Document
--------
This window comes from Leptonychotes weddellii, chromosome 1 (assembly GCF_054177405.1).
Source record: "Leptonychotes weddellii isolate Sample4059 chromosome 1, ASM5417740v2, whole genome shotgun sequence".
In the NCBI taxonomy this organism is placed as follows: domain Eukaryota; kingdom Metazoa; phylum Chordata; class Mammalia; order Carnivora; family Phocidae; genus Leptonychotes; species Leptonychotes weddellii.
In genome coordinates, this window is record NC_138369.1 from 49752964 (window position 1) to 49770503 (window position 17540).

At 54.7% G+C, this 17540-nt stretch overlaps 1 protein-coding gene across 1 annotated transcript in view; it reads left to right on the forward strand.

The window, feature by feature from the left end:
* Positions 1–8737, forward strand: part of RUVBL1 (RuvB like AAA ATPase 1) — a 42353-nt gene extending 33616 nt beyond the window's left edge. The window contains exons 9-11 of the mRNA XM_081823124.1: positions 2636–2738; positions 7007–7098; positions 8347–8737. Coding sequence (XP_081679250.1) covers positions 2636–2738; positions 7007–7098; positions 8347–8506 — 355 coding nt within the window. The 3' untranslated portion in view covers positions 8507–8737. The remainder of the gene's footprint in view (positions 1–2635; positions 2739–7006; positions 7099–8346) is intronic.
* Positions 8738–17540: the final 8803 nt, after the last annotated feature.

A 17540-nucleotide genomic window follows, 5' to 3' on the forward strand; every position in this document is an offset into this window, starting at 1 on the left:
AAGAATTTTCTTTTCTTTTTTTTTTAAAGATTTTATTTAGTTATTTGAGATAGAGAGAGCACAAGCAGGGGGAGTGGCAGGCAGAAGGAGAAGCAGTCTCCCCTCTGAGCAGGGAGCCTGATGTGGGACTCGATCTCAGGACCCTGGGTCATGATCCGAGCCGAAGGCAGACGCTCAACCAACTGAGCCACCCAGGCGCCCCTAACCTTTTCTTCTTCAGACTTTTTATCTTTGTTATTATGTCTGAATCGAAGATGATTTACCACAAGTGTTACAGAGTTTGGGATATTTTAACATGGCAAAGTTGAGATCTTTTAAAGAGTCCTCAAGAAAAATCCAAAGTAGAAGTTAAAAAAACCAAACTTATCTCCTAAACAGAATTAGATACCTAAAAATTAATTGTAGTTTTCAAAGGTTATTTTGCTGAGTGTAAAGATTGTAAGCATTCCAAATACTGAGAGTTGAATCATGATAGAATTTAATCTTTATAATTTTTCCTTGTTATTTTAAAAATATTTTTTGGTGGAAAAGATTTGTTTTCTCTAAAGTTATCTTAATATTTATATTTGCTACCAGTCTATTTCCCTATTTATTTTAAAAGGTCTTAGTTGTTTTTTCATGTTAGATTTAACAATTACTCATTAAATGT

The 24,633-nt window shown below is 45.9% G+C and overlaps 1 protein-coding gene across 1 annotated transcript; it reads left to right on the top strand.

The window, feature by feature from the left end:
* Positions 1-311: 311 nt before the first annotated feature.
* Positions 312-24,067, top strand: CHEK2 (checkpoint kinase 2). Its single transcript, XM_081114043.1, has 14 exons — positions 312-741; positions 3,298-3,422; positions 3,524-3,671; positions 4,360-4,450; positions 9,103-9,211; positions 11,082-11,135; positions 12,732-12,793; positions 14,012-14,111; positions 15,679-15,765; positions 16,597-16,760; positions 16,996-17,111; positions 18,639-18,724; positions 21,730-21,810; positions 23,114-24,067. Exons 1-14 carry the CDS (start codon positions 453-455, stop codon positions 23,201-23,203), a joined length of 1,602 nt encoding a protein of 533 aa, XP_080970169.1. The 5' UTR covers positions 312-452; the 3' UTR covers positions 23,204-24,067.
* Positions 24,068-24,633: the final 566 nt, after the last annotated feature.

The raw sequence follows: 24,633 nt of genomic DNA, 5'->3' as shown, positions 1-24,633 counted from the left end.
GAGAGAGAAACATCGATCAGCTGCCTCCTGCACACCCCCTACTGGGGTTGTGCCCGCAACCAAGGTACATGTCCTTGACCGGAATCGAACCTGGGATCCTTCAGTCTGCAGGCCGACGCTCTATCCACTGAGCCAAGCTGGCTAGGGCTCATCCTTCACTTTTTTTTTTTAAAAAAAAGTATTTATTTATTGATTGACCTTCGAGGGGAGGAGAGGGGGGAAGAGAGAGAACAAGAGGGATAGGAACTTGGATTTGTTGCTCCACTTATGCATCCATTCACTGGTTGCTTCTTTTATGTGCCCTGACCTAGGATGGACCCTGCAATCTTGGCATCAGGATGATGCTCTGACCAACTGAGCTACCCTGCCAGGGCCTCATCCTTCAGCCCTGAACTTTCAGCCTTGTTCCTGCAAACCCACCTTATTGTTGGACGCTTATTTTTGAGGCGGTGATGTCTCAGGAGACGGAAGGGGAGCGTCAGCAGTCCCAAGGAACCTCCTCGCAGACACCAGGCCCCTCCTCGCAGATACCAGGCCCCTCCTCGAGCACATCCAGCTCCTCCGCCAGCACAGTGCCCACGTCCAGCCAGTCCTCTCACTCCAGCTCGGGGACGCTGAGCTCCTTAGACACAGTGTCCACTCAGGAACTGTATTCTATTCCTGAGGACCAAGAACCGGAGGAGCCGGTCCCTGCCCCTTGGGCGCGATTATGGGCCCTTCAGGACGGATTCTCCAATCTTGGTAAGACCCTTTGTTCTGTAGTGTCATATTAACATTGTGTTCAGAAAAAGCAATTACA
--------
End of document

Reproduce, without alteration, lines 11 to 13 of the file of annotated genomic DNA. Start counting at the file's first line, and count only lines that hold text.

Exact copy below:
The 24,633-nt window shown below is 45.9% G+C and overlaps 1 protein-coding gene across 1 annotated transcript; it reads left to right on the top strand.

The window, feature by feature from the left end:
* Positions 1-311: 311 nt before the first annotated feature.